An Interview with Maritza McClendon


By Mike Gustafson//Correspondent

Back in 2002, Maritza McClendon became the first African American to set an American record, swimming theMaritza McCendon (medium) 50 freestyle in 21.69 (yards) at the NCAA Championships. It was a great accomplishment for the talented swimmer who originally hailed from Puerto Rico. She later won an Olympic gold in the preliminaries of the 4x100 freestyle at the Athens Olympic Games.

As part of Black History Month, we talk with Maritza about diversity in swimming in the United States, what efforts she thinks can be done to improve the outreach to African American communities, and what are some of the problems (and solutions) to getting African American females in the pool.


Growing up, what was your experience like in swimming?
Well, when we first moved to Florida, I was 9 years old. That’s when I joined the Blue Wave swim team. When we joined, there was one other black swimmer on the team besides me and my brother. It was scarce. We were the only ones there. Growing up, our parents didn’t want to make it a big deal that we were the only African Americans on the team or at meets. It didn’t affect us, but we tried to be like the rest of them. We practiced like everyone else. Keep it as normal.

When you’re so young, at 9 years old, you just see a whole bunch of friends to hang out with. When I started getting to Senior Nationals, seeing the older kids, I didn’t see anyone else like me. My brother noticed it more than I did. He got more comments from parents, “Why are you guys swimming? You should be doing basketball.” Parents would make little sly comments.

You were the first black American woman to set an American and world record. What did that mean to you at the time, and what does that mean to you now?
At the time when I did it, I wasn’t really swimming to break those records. I was swimming to get a best time, and it happened to be the swim of my life. When I hit the wall, it was awesome. When I broke the American record in the 50 and 100, it was an amazing experience. To walk away and realize it, it makes it that much more special. It put me down in the book forever.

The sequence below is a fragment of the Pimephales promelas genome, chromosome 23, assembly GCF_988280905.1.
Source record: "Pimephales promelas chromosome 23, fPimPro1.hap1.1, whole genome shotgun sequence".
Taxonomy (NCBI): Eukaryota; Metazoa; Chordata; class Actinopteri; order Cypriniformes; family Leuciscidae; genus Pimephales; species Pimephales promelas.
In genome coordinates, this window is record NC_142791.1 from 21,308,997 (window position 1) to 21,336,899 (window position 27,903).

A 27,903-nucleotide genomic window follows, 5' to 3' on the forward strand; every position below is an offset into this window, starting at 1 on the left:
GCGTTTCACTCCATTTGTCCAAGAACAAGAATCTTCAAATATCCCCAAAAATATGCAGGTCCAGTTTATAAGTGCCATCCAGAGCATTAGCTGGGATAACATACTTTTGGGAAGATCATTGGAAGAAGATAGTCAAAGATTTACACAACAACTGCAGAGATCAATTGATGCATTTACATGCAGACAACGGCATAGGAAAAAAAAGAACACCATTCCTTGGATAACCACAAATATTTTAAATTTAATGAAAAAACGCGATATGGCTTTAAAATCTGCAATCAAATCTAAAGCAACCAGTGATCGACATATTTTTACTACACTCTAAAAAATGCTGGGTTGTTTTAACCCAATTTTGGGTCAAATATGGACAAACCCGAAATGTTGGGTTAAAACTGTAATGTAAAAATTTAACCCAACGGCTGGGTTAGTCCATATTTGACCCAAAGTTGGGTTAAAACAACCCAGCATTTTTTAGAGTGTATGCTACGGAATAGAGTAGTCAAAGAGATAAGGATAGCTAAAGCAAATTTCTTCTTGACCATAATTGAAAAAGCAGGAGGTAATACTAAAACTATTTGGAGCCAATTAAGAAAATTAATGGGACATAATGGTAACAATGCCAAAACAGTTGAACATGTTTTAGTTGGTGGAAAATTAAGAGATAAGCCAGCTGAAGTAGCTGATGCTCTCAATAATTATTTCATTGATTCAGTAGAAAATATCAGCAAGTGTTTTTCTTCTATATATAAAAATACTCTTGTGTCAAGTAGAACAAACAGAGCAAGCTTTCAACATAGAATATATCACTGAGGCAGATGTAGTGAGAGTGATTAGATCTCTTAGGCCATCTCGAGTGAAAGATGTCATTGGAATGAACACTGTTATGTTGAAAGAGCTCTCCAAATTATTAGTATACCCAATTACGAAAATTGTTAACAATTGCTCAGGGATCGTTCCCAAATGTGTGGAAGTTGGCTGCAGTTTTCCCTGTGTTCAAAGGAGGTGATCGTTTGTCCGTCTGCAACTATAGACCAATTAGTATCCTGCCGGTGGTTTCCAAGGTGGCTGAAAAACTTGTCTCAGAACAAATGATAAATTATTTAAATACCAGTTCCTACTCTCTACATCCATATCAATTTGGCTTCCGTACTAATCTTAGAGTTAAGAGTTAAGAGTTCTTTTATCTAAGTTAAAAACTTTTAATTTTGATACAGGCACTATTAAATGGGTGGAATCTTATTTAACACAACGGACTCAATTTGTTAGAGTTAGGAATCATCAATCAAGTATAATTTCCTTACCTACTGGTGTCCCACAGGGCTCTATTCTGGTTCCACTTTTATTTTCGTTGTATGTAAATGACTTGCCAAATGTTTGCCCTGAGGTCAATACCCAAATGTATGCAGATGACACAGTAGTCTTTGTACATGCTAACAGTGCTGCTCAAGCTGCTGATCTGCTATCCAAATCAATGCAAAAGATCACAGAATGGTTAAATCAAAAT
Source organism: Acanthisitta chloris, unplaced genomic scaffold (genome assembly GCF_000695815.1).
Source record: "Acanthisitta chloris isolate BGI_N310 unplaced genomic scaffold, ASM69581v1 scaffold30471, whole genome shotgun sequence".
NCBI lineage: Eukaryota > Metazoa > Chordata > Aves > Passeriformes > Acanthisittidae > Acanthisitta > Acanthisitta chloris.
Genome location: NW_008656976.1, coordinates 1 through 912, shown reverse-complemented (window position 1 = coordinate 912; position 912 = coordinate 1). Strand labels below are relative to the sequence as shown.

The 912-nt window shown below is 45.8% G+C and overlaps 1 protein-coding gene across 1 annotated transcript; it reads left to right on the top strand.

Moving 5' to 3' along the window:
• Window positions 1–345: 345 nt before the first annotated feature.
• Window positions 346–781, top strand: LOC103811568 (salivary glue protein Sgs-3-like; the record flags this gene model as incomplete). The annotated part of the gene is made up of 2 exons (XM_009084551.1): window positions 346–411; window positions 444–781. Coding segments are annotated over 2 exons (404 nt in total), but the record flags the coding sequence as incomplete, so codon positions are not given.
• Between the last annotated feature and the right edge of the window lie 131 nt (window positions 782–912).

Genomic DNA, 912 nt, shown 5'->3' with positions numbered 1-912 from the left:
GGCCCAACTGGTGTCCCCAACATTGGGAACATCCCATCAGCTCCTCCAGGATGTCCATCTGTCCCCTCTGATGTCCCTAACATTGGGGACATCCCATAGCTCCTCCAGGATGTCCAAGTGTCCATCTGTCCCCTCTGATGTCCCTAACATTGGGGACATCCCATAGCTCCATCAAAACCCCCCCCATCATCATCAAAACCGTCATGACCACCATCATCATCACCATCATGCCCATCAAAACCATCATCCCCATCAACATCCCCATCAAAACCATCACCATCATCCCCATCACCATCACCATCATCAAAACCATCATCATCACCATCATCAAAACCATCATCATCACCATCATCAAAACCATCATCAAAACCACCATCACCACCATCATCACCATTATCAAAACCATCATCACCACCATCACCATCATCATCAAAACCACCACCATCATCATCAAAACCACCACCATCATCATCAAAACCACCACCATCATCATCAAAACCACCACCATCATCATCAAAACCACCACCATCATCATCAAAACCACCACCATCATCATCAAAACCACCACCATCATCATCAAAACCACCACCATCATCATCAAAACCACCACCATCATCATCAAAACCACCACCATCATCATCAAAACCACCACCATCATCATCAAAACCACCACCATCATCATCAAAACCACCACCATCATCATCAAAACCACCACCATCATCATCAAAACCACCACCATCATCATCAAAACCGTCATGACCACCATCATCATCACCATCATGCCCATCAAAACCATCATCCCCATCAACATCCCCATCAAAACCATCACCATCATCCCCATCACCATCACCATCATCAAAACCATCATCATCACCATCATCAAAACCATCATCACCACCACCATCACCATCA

What was growing up in Puerto Rico like?
I loved Puerto Rico. It was awesome. It was very diverse. You see everyone. Black, white, Hispanic, Latino. Down there it was very diverse. I loved it.

Was there a strong swimming community in Puerto Rico?
Swimming was pretty big, but we don’t have too many big named swimmers.

What do you think some of the things we as a swimming base can do to improve our outreach into African American communities?
I think it’s all about finding the right market, target the right areas that need the exposure. A lot of African Americans aren’t exposed to swimming. They have basketball courts and tracks to run on. It’s all about raising the awareness, and bringing others into the community. Bring myself into the community and offer a quick free lesson. Just to give kids basic lifesaving skills. Bring Sabir Muhammad. Byron Davis. People that look like them will make a big, big difference, and someone to relate to them directly. We can say, “There are black swimmers in swimming.”

What do you think are some of the problems getting female black athletes involved with competitive swimming?
I think the biggest thing is the hair. The hair is a big issue. African American hair is a lot different than your typical Caucasian hair. It’s coarse. It’s hard to manage. It breaks easier. Every time I do a clinic and there are African American women there, I hit on the point of, it’s all hair management. It’s tough, but still doable. Wash, condition, put an oil in it. Protect it as much as you can. Take care of it like any other sport. I condition my hair often. I don’t shampoo it every time, but I condition. I put in a moisturizing cream to protect my hair. I do that every time we get out of the water.

Going forward, where do you see the diversity in swimming effort going?
I think right now it’s heading in the right direction. It’s one of those issues where it’s not going to change overnight. It’ll take years to change African Americans’ minds to get into swimming. But it’s making a difference. I’m not swimming competitively right now, but I work for Nike and notice more African American swimmers at meets. It’s going to take a long time to see any drastic change. We just have to stick to it. We’re doing the right thing. I think USA Swimming could do more to bring more African Americans to do clinics. People like Tanica Jamison. Get them involved again.

Are there any young promising minorities on the horizon that could make an impact at the Olympic Trials?
I think Lia Neal. She is doing a great job. She’s swimming fantastic. I love going to Nationals and seeing her doing great. I’m in the front row in the 50 and 100 free. I think she is making great strides. I hope she embraces it. Just not shy away from it. I get the question from it all the time. I could have shied away from being a role model. I hope she knows she is a role model for African Americans coming behind her.

Do you still swim?
I’m still involved with swim clinics. I am still in shape. I have to stay in race shape. I don’t want the kids beating me at the clinics. [Laughs.] And my brother is the head coach at Blue Wave, where we grew up. So I swim in the same pool I swam in when I was a kid, which is wonderful.